Time for Jim Johnson to not close games


Days after getting wrecked in a series against the Astros, the Braves were playing the second game of a four game tilt in Washington. Having already taken Game 1 of the series and holding a three run lead the Braves sent Jim Johnson out to the mound in the ninth. It was the only option with Arodys Vizcaino on the disabled list and Jose Ramirez pitching earlier in the game. Johnson responded with his seventh blown save of the season.

Perhaps it could also be questioned why Ian Krol came in to replace another left hander in Sam Freeman to start the 10th but that situation would never had happened if Johnson could of recorded three outs without allowing three runs to score.

In many ways the role of Johnson would be identical to that of another former closer on the Braves roster in Jason Motte. The Braves do not count of Motte to tackle the toughest part of the Nationals lineup and seeing Motte late in a game typically means the score is steady on one side or the other.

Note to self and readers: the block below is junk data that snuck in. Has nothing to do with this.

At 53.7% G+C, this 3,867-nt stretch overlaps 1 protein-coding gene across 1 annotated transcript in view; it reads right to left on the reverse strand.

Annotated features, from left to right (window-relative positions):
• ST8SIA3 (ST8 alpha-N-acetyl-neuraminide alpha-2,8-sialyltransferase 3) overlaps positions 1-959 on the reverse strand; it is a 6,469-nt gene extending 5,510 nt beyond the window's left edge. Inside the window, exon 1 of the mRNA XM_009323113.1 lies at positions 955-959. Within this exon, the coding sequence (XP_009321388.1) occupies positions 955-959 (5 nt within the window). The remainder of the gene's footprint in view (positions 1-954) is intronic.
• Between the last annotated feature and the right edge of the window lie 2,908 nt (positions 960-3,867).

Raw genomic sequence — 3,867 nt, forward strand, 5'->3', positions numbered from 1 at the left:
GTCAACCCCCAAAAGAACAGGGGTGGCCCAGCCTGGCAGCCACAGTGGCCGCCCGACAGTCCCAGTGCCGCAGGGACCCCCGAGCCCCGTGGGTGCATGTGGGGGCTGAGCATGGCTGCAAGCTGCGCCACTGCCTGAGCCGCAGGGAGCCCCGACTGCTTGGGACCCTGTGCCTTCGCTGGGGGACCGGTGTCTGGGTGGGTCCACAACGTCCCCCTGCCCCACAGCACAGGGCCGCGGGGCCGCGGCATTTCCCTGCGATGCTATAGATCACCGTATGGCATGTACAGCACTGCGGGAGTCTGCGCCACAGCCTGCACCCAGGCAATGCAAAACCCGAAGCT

Johnson’s seventh blown saves are hardly a surprise if you go back and look at his numbers. Two years ago he blew seven saves in a combined effort between the Braves and Dodgers. Even his 50 save season in 2013 saw nine blown saves but again that was a 50 save season and he has 19 right now. Something about a guy saving 73% of the chances he gets has to bring concern into the Braves dugout.

The Braves had hoped to showcase Johnson in much the same way they did in 2015 when they flipped him to the Dodgers along with a host of others which included Alex Wood, Luis Avilan and a bunch of other names that would make this column go beyond Johnson’s next save opportunity.

Johnson had done as the Braves had hoped for the most part, he wasn’t flashy but he was saving games and the team seemed destined to play just below .500 ball for the season. But then the Braves started scoring a little more, they were over .500 without star Freddie Freeman and suddenly Johnson was ineffective.

Brian Snitker refused to blame Johnson for his latest blown save which one would expect but with Vizcaino headed towards a return it is clear his days as the ninth inning option are numbered. Now it fair to wonder if his time with the Braves is up as well. Johnson’s latest run of poor results has likely sunk his trade value and with another year on his contract and roughly $7.5 million owed overall the Braves may be forced to try this gamble again next year or hope that Johnson does better in a role not involving the ninth inning.

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